What's Schengen and Why It May Cut Your European Vacation Short
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The Schengen Agreement was signed on June 14, 1985 in Schengen, Luxembourg and supplemented in 1990, by the Schengen Convention. The agreement consists of 26 European countries that, for traveling and tourism purposes, share the same visa policies. Effectively, the countries that make up the Schengen Area abolished their internal borders. The idea is to allow unrestricted, passport free movement of people, services, capital, and goods between member countries. While each country has the ability to heighten security under specific circumstances, there aren’t border checks when crossing from one Schengen member country to another (although under threat, a country can re-enable an internal border, with a border check for up to 30 days).
To avoid exploitation, countries share a common database and alert system, the Schengen Information System (SIS), and they maintain similar police and judicial rules. Additionally, national police can cross from a Schengen country into another Schengen country when in pursuit of a criminal. For a general overview of the agreement, we recommend visiting the Schengen Visa Info website.
How to Pronounce Schengen
Initially, we mispronounced Schengen, and since we were only speaking about it to each other, there was no one to correct us. It wasn’t until we said it in front of someone in Norway, that we learned the correct pronunciation. The pronunciation varies slightly depending what language it’s being said in, but you won’t go wrong with this pronunciation: sh-eh-n-g-uh-n. Be sure to hear it pronounced as well (be sure your speakers are on).
What Countries are in the Schengen Area?
You may be tempted to assume that all European Union (EU) countries are part of the Schengen Agreement. It’s an easy mistake to make, but there are a few EU countries that aren’t part of the agreement and a few non-EU countries that are a part of it. To complicate matters further, there are a short list of countries that are likely to join Schengen in the near future, and a few that honor Schengen border policies even though they aren’t officially part of the agreement.
The 26 Schengen Countries are:
- Czech Republic
- Iceland (Non EU)
- Norway (Non EU)
- Switzerland (Non EU)
Countries that Honor Schengen:
- San Marino
- Vatican City
European Union (EU) Countries that Are NOT Part of Schengen:
- United Kingdom
- Romania (Seeking Schengen membership)
- Bulgaria (Seeking Schengen membership)
- Cyprus (Seeking Schengen membership)
- Croatia (Seeking Schengen membership)
What Schengen Means For Travelers
For those who aren’t citizens of a Schengen country, and like us, are from the United States, it fortunately means visa free travel within all Schengen countries. However, it’s restricted to a cumulative 90 days (three months) within a 180 day (six month) period. If you want to stay longer within the area, you’ll need to get a visa. Unfortunately, there isn’t a visa that covers all of the Schengen Area, so you’ll need a visa for each country you'll be in beyond the first 90 days. For US citizens we recommend checking Travel.State.Gov, and the Schengen Visa Info page for US Schengen Visa information.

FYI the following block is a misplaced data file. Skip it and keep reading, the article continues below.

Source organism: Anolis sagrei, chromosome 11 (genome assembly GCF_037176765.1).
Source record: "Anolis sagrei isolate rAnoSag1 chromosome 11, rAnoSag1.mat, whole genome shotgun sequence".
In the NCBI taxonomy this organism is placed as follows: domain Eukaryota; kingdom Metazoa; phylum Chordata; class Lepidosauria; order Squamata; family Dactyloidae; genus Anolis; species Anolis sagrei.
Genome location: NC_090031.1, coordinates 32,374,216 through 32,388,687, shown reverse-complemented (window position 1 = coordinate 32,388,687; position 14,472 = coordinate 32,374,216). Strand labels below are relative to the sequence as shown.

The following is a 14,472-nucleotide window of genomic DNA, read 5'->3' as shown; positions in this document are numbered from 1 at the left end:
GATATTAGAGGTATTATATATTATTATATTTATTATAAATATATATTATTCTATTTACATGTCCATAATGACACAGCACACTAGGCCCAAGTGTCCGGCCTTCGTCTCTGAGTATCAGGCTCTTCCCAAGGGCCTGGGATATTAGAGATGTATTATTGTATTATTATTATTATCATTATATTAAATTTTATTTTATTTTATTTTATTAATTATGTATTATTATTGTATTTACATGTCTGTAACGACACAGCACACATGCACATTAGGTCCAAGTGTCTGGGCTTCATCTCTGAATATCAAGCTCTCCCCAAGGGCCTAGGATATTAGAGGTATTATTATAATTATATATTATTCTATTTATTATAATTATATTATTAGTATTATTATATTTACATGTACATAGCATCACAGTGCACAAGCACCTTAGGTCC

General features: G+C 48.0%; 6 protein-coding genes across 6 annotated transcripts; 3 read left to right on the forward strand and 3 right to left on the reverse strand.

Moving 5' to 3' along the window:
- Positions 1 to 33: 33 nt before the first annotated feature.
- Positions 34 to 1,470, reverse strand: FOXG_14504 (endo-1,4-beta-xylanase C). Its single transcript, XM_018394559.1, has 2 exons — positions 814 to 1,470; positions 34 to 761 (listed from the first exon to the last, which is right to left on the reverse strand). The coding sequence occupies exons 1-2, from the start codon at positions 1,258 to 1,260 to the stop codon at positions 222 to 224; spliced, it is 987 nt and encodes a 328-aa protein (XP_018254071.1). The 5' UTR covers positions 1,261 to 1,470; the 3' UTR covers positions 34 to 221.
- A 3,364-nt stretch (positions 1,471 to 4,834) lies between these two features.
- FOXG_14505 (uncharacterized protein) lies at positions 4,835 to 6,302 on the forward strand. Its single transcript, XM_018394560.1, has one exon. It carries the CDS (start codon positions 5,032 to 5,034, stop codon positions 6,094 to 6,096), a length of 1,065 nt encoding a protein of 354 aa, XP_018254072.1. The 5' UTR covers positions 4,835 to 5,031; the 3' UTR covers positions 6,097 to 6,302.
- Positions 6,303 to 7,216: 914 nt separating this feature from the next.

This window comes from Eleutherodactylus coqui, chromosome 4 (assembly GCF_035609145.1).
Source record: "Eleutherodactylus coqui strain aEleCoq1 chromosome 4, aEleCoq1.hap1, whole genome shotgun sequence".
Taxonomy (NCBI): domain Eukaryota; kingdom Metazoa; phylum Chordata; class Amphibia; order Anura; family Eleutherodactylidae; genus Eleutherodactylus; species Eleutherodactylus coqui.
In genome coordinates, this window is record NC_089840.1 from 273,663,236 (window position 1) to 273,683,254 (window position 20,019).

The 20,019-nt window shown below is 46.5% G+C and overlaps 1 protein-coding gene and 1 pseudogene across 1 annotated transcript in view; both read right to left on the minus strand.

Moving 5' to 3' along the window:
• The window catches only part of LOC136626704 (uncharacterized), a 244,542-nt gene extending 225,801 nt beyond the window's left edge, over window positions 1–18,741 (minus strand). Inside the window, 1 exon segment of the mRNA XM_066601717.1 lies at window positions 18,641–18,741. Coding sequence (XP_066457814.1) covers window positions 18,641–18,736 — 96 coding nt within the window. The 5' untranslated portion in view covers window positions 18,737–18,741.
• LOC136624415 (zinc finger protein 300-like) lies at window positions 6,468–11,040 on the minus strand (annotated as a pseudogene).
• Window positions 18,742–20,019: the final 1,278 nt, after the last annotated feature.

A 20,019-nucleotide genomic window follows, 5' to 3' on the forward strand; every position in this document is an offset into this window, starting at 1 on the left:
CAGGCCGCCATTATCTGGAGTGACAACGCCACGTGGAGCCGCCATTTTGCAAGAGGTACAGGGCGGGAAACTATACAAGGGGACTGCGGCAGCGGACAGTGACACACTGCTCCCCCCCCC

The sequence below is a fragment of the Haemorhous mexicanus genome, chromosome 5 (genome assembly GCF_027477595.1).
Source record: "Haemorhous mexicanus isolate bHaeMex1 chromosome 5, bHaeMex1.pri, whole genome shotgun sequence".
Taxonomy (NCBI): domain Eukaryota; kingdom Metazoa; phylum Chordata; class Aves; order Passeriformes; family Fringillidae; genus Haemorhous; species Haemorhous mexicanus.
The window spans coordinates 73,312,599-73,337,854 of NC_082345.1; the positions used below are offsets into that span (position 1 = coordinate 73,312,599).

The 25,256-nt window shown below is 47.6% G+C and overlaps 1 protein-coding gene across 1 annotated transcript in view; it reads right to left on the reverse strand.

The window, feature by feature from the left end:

For non US citizens, we recommend checking with your local government agency for Schengen Travel information. You can also review the Schengen Visa Info page, which contains information on countries that require a Schengen Visa upon initial entry.
- If you’re traveling throughout Europe for more than three months, you’ll need to be sure and abide by Schengen visa regulations. For example, if you’re in Europe for six months, only three months can be in a Schengen member country. Therefore, be sure to spend three of your six months in countries that aren't part of the agreement. We spent time in the United Kingdom, Turkey, Egypt, and Romania so that we wouldn't go over the Schengen limit of 90 days within a 180 day period.
- Be sure to keep track of how many days you’re in the Schengen Area, within each six month period. This Schengen Calculator is a helpful tool.
- There are peculiarities when it comes to Schengen, so be sure to research the area you’re visiting. For example, the Norwegian Svalbard Islands and the sovereign microstate of Andorra (bordered by Spain and France) aren't part of Schengen.
In closing, please keep in mind two things. One, this is a simplified explanation of a more complex international policy. Two, it would be wise to double check Schengen and specific country policies, for travel and visas specific to your country of origin. Again, for US citizens we recommend Travel.State.Gov. If we missed anything, or you have first hand experience with Schengen and going over the 90 day limit, we'd love to hear from you; leave a comment!